The Majority Of Students In My Classroom Are African-American

1355 WordsApr 23, 20176 Pages
The majority of students in my classroom are African-American and only 1% is white. Throughout the school, the Black or African-American race is more represented than any other race and there are no English language acquisition learners. About 2 to 3 students have allergies in each classroom, whether they are food-related or medication-related. Our school is located in the northern region of Richmond, Virginia. Our school has a before-and-after school program in addition to the hours of the school day, opening at 6:30 a.m. and closing at 6 p.m. The main office of Head Start hosts in-house programs and programs at other venues in the community. For example, next week they are sponsoring a poetry slam entitled “Daddy and Me Poetry Slam” and…show more content…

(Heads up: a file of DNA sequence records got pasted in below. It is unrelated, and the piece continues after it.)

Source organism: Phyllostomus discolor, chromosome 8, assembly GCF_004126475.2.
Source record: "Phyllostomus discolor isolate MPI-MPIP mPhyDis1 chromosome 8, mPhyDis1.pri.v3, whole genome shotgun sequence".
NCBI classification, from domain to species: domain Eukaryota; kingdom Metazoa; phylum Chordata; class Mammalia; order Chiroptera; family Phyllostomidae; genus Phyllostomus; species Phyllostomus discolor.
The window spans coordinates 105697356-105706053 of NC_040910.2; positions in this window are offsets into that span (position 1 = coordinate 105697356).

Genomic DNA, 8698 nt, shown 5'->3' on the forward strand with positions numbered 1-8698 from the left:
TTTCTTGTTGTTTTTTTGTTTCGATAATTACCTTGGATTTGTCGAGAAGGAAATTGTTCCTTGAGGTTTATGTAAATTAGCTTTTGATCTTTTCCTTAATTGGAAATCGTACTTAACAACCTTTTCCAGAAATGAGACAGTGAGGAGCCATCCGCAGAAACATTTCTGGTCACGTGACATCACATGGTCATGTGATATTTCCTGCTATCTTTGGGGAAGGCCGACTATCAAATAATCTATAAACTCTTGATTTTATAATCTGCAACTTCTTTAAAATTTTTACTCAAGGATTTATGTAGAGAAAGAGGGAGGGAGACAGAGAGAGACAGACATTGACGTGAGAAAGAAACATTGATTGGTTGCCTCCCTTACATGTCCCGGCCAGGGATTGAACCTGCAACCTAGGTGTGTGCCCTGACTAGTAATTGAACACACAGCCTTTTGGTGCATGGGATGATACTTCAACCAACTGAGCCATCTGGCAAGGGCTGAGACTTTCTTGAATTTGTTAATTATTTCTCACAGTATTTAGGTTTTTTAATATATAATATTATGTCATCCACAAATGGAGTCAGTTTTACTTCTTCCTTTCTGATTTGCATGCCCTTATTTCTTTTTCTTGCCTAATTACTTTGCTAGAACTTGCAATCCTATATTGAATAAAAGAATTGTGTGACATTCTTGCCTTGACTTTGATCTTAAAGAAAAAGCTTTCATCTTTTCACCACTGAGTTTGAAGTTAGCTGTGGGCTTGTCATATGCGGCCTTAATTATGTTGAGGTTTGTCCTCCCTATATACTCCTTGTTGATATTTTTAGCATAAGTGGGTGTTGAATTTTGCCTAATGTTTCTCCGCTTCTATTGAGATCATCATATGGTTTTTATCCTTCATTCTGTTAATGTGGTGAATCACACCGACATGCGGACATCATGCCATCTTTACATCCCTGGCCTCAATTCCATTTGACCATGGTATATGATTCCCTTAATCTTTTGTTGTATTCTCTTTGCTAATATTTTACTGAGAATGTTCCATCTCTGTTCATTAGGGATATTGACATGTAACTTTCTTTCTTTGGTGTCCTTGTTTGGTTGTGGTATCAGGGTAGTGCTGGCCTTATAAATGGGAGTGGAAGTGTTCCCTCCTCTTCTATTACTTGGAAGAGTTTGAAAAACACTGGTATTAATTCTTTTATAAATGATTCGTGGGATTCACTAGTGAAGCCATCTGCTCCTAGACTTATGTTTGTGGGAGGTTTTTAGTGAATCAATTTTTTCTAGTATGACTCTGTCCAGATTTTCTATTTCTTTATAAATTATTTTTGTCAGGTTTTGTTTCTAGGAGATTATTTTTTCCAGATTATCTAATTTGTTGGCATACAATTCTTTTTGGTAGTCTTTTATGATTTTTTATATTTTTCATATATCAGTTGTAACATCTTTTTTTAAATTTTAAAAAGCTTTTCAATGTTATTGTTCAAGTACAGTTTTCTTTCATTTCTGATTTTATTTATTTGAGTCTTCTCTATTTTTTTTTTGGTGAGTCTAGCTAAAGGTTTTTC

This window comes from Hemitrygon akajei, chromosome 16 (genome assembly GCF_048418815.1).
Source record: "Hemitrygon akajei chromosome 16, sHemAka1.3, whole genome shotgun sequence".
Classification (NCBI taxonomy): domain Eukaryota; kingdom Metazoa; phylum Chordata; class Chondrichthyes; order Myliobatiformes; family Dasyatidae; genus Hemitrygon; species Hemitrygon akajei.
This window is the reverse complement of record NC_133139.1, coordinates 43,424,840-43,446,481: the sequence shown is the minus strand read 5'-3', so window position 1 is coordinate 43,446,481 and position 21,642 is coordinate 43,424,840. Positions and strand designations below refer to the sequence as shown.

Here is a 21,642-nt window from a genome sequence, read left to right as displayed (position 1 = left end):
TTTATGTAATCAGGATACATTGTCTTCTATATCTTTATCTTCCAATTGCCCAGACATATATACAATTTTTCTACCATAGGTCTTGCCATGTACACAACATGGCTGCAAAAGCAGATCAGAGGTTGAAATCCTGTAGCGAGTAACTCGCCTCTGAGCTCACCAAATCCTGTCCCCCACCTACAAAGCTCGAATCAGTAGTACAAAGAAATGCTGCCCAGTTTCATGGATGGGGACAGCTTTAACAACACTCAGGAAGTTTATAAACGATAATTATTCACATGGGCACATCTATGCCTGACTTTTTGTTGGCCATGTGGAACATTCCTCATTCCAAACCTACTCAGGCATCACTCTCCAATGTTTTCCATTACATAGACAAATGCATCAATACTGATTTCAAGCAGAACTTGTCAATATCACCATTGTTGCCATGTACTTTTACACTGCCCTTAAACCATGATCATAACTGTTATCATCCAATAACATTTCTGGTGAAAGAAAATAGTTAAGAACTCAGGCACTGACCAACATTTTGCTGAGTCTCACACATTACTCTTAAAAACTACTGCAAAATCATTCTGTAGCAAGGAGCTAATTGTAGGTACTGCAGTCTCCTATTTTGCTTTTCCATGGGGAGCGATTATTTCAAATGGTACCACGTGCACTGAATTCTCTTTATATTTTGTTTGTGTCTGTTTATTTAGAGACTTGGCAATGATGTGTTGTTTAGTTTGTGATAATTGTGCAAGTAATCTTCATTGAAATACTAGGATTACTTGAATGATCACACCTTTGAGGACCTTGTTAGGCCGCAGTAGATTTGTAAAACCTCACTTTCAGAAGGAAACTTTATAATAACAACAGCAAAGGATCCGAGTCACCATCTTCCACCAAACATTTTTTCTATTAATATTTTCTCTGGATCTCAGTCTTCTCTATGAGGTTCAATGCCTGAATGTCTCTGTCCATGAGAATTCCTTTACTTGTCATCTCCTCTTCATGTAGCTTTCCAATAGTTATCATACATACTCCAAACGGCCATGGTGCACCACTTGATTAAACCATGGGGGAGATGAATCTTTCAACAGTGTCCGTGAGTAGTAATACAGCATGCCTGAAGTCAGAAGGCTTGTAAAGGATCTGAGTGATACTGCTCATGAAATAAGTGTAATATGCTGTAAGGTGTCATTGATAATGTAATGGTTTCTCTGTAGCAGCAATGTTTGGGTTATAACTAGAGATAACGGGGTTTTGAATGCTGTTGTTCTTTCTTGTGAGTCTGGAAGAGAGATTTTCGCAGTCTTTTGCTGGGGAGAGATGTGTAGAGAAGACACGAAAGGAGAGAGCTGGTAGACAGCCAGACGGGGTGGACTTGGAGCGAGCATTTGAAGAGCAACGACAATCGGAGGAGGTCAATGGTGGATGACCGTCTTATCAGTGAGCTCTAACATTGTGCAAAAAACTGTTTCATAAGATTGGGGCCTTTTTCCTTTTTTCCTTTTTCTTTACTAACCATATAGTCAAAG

[ADD MORE?] The Educator’s Impact: Section One My childhood experiences were fun-filled and exciting, both sides of my family are large and we always traveled to different states to visit other family members and we lived in a decent neighborhood, identifying ourselves as middle-class citizens. I received my first stamp on my U.S. Passport at age 7 when I traveled to Germany and Paris with my paternal grandmother. Once I began middle school, I can recall on many occasions feeling sheltered by my parents. For example, I learned about the “birds and the bees” through conversations with my peers and my parents were older in comparison to my classmates’ parents around me, therefore, the assumption was that children with older parents were oblivious to the nature of youthfulness and the openness to communicate with their parents. If I want to participate in an outing with schoolmates, I had to ask permission several days in advance or if play 21-Questions with my parents about who would be there, where would the parents be, and how I’d be getting home. As an adult, I value the “old-school” way of parenting and the moral standards that I learned early on. Education was instilled in me at a very young age. Both of my parents graduated from college, my parental grandmother was an elementary school teacher in Glen Burnie, Maryland, and my maternal grandparents were government employees that emphasized the reputation of intelligence. Now looking
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